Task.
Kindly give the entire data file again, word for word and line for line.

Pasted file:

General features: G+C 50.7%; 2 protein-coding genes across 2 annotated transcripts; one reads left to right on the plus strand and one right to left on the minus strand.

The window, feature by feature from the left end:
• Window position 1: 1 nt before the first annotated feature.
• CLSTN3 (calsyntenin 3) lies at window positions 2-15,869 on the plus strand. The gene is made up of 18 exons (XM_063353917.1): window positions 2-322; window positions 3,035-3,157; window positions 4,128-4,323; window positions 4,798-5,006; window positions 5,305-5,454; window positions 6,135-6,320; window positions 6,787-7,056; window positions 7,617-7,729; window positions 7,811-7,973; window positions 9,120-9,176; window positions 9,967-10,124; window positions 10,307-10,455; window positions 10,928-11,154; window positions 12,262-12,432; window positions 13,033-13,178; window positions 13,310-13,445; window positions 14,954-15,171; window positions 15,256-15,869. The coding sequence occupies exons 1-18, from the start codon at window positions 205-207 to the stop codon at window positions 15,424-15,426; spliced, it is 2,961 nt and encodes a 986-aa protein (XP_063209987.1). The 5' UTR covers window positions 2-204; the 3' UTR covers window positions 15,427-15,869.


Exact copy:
General features: G+C 50.7%; 2 protein-coding genes across 2 annotated transcripts; one reads left to right on the plus strand and one right to left on the minus strand.

The window, feature by feature from the left end:
• Window position 1: 1 nt before the first annotated feature.
• CLSTN3 (calsyntenin 3) lies at window positions 2-15,869 on the plus strand. The gene is made up of 18 exons (XM_063353917.1): window positions 2-322; window positions 3,035-3,157; window positions 4,128-4,323; window positions 4,798-5,006; window positions 5,305-5,454; window positions 6,135-6,320; window positions 6,787-7,056; window positions 7,617-7,729; window positions 7,811-7,973; window positions 9,120-9,176; window positions 9,967-10,124; window positions 10,307-10,455; window positions 10,928-11,154; window positions 12,262-12,432; window positions 13,033-13,178; window positions 13,310-13,445; window positions 14,954-15,171; window positions 15,256-15,869. The coding sequence occupies exons 1-18, from the start codon at window positions 205-207 to the stop codon at window positions 15,424-15,426; spliced, it is 2,961 nt and encodes a 986-aa protein (XP_063209987.1). The 5' UTR covers window positions 2-204; the 3' UTR covers window positions 15,427-15,869.